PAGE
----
This article originally appeared on the website for the College of Food, Agricultural, and Environmental Sciences and was written by Kurt Knebusch.
The Ohio Woodland Stewards Program will hold a Winter Tree ID workshop twice in the coming weeks: Oct. 30 in Chardon in northeast Ohio (this offering in now full) and Nov. 6 in Hamilton near Cincinnati.
The workshop will give participants in-depth training and practice on identifying trees without leaves, said one of the event’s instructors, Kathy Smith. Smith directs the stewards program, which is part of the College of Food, Agricultural, and Environmental Sciences at The Ohio State University.
“This is an advanced class for individuals who are familiar with using a dichotomous key,” she said. A dichotomous key lets a user identify an unknown species through a sequence of questions. In this case, non-leaf traits like bark, fruit and twigs will be the focus.
Participants also will be eligible for four hours of continuing education credit under the Ohio Forest Tax Law Tax program, Smith said.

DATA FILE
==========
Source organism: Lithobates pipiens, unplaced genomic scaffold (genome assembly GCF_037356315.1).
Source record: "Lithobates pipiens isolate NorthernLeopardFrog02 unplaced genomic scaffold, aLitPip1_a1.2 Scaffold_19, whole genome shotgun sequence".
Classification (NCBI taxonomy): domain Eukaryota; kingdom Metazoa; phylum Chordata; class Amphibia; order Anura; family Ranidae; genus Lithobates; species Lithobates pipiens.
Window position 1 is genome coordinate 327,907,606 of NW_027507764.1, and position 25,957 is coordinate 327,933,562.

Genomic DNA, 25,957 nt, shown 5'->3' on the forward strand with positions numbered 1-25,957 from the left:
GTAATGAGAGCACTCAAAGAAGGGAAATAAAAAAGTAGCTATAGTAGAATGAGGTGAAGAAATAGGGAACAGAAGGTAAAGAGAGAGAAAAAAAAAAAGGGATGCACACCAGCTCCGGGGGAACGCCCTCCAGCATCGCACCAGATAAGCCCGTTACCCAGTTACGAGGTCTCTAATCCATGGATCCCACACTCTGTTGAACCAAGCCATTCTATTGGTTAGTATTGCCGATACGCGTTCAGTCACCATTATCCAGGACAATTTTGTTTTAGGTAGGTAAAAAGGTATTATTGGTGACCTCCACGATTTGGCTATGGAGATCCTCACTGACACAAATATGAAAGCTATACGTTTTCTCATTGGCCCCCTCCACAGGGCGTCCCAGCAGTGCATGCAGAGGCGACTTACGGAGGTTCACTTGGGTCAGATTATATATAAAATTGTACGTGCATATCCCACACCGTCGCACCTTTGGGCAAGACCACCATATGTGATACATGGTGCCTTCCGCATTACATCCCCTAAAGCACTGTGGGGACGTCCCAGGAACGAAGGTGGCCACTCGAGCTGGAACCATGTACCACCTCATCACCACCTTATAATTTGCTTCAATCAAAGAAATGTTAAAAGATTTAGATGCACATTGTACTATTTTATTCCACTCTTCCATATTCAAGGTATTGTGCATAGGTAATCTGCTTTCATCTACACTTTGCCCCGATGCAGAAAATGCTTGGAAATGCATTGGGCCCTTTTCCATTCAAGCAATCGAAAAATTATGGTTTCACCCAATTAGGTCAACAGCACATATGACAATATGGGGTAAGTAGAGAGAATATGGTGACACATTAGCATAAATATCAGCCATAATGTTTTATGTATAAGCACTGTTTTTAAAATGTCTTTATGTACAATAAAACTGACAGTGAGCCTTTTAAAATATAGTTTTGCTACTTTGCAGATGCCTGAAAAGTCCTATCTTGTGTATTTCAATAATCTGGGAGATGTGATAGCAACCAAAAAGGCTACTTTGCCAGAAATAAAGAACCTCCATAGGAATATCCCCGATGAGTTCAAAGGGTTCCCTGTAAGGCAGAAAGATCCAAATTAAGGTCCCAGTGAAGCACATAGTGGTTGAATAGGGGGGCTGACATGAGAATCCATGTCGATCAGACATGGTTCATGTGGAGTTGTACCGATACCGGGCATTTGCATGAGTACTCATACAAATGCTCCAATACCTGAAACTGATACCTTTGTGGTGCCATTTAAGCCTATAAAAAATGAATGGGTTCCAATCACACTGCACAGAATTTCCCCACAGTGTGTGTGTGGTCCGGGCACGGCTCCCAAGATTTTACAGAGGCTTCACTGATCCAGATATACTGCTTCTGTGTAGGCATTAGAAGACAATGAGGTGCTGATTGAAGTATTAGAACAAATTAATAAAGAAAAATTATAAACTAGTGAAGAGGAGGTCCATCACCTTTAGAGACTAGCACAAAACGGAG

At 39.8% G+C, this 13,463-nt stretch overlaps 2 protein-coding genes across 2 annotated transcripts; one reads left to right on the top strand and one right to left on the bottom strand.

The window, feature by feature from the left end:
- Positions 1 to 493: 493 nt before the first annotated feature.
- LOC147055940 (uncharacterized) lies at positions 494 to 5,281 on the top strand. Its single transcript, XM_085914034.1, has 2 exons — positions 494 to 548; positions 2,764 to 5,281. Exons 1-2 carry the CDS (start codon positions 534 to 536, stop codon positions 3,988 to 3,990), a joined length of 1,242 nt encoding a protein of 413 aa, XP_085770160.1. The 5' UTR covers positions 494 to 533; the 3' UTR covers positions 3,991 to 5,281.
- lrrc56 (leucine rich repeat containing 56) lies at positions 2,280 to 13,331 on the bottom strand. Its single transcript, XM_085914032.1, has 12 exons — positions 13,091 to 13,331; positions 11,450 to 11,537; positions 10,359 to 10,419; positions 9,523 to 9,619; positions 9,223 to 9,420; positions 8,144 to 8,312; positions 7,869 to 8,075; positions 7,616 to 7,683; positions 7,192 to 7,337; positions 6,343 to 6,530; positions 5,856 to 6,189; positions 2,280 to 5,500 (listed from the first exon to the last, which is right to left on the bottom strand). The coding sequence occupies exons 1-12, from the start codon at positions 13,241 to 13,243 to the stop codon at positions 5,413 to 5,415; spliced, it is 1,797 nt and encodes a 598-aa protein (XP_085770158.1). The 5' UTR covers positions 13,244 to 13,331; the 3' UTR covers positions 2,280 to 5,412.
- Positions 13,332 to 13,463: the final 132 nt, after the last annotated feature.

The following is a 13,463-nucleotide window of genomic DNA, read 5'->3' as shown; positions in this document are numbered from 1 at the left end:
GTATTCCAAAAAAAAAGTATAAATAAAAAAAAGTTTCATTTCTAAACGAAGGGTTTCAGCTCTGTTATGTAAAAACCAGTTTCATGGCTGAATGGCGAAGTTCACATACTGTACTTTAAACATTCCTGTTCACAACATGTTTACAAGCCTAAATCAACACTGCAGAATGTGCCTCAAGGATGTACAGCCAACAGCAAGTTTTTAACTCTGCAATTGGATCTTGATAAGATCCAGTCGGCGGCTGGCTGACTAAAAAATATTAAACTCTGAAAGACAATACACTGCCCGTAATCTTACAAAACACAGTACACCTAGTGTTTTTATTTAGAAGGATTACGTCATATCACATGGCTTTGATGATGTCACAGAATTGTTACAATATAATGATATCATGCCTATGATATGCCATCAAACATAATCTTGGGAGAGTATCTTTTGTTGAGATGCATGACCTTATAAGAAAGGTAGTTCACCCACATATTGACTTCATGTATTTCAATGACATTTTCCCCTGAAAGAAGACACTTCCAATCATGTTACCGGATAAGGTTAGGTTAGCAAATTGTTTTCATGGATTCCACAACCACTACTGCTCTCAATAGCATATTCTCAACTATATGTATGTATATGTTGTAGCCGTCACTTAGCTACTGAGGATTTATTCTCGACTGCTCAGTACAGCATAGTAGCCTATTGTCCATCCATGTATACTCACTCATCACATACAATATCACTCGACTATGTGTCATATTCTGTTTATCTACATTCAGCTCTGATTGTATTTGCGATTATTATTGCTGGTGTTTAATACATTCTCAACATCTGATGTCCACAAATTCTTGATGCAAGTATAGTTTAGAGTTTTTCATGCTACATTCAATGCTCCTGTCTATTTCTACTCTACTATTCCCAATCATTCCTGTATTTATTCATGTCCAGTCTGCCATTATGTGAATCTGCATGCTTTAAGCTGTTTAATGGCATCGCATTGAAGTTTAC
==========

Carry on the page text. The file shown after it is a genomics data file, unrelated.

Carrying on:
Get indoor, outdoor practice
The schedule, topics and cost will be the same at both locations. The agenda includes an introduction to winter tree identification, details on using a dichotomous key, practice indoors on samples and, weather permitting, practice outside on trees.
Registration is $35 and includes lunch. The registration deadlines are Oct. 23 for the Chardon workshop and Oct. 30 for the Hamilton workshop.
In NE, SW Ohio
The Chardon workshop (registration is now full) is from 9:30 a.m. to 2:30 p.m. in the Donald W. Meyer Center in the Geauga Park District’s Big Creek Park, 9160 Robinson Road.
The Hamilton workshop is from 9:30 a.m. to 2:30 p.m. in the Butler County office of Ohio State University Extension, 1802 Princeton Road. OSU Extension is the college’s statewide outreach arm.
Details and links to online registration for Hamilton is go.osu.edu/BCHJ.
For more information, call 614-688-3421 or email firstname.lastname@example.org.
Photo caption: Ohio State’s Ohio Woodland Stewards Program will hold a winter tree identification workshop, based on leaf-free traits such as bark and twigs, twice in the coming weeks. (Photo by ktv144, iStock.)